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Visual Guide to Liver Problems

Visual Guide to Liver Problems

This workhorse doesn’t get the respect it deserves. If you asked most people to rank their organs, their liver might be way down the list. Maybe just above spleen. But day and night, it breaks down food, fights infection, and filters bad stuff from your blood. You can’t live without it. Luckily, you can often slow, stop, or even reverse liver damage.

Lots of things cause liver damage, and it tends to get worse over time. No matter the cause, it usually unfolds the same way. First your liver swells. Then it gets scars (called fibrosis). With treatment, your liver may heal. But without it, over time, the scars become permanent (this is cirrhosis) and your liver struggles to do its job. Last comes liver failure, which is life-threatening. It means your liver has stopped working or is about to.

At first, you probably won’t notice liver problems. But as it gets worse, your skin can feel itchy and bruise easily. Your eyes and skin may look yellowish, which doctors call jaundice. Your belly might hurt, and you could lose your appetite or feel sick to your stomach. Your legs, ankles, and belly may swell, too.

Most liver disease is chronic. It happens slowly over years. But sometimes, it comes on fast. While the symptoms are the same — including jaundice, pain, and upset stomach — acute liver failure takes only weeks or even days. And it can be life-threatening. So see a doctor right away when you have symptoms.

Some liver problems are related to diseases and other health conditions. Others have to do with your lifestyle, which you have some control over — like how much you drink and how much (or little) you exercise.

As the country has gotten heavier, rates of liver disease have gone up. Extra weight raises your odds of non-alcoholic fatty liver disease, when fat builds up in your liver. Most of the time, this condition is harmless. But for some people, it gets worse and leads to cirrhosis and other problems.

Heavy drinking is tough on your body. The liver’s process of filtering alcohol out of your blood creates harmful chemicals. Drink too much booze for too long a time and those chemicals damage your liver. The first stage of alcoholic liver damage, when extra fat builds up, is called alcoholic fatty liver. If you keep drinking, you’re likely to get alcoholic hepatitis, cirrhosis, and eventually liver failure.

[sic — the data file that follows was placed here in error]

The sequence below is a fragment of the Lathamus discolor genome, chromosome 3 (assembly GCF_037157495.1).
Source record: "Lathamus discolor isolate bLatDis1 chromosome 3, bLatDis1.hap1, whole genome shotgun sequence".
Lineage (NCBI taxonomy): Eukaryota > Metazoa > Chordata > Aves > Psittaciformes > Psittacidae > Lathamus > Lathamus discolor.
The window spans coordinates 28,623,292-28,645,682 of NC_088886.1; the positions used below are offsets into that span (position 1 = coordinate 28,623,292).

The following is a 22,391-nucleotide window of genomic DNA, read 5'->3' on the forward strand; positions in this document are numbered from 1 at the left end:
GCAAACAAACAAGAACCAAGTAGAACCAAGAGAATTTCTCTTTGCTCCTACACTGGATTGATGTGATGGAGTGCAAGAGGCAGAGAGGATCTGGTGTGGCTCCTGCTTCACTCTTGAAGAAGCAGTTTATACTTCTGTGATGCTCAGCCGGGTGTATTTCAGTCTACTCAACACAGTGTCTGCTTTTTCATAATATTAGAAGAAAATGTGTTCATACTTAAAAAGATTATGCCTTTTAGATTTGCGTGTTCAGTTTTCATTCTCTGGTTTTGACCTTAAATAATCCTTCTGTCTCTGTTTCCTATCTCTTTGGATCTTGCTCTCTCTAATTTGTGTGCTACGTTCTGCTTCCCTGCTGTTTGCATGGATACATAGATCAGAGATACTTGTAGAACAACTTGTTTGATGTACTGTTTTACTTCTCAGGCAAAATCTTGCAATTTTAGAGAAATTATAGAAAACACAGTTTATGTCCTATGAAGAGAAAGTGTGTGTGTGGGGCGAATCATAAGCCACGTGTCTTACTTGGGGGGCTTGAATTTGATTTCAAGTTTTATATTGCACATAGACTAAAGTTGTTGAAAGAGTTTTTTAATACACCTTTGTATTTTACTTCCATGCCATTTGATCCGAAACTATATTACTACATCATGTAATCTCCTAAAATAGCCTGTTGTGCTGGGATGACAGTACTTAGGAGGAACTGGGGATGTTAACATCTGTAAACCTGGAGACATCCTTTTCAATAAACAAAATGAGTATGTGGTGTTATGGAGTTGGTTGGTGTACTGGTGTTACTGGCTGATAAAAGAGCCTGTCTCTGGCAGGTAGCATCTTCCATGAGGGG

Helpful medications and supplements can sometimes cause acute liver damage, including some antibiotics, acetaminophen, and NSAID pain relievers like ibuprofen  and naproxen. Usually, it happens only when you take a very high dose or mix these with alcohol or other drugs. Street drugs like heroin and cocaine also cause liver damage. So can some chemicals used in dry cleaners and factories.

Hepatitis (including A, B, and C) and other viruses can cause acute or chronic damage to your liver. Your chances of getting hepatitis are higher if you share needles when you use drugs, have unprotected sex, have sex with a lot of people, or live in areas where food or water isn’t safe.

If your immune system goes into overdrive, it could attack healthy parts of your body, including your liver. That’s what happens with autoimmune hepatitis and primary biliary cirrhosis. Treatment to curb the immune system’s reaction may help.

Primary sclerosing cholangitis causes scars in the ducts that carry bile from your liver to your intestines. Over time, it can cause serious liver damage. So can the rare Budd-Chiari syndrome, when veins in the liver get blocked off. Gallstones that block bile ducts can cause jaundice and other problems. You’re also more likely to have gallstones when you have liver disease.

Different types of cancer can affect the liver, although most spread from other parts of the body. Your chances of getting liver cancer — the kind that starts in the liver — are higher when you already have damage from fatty liver disease, cirrhosis, hepatitis, liver failure, and other conditions. If that’s the case, your doctor may suggest you get checked regularly so you can catch cancer early.

Some people are born with rare conditions that can cause liver disease. Symptoms may show up when they’re babies or not until 40 or 50 years later. Alpha-1 antitrypsin deficiency (A1AD) means your body doesn’t make enough of a special protein that protects against liver damage. Hemochromatosis lets too much iron build up in your liver. Similarly, someone with Wilson disease will have too much copper in their liver.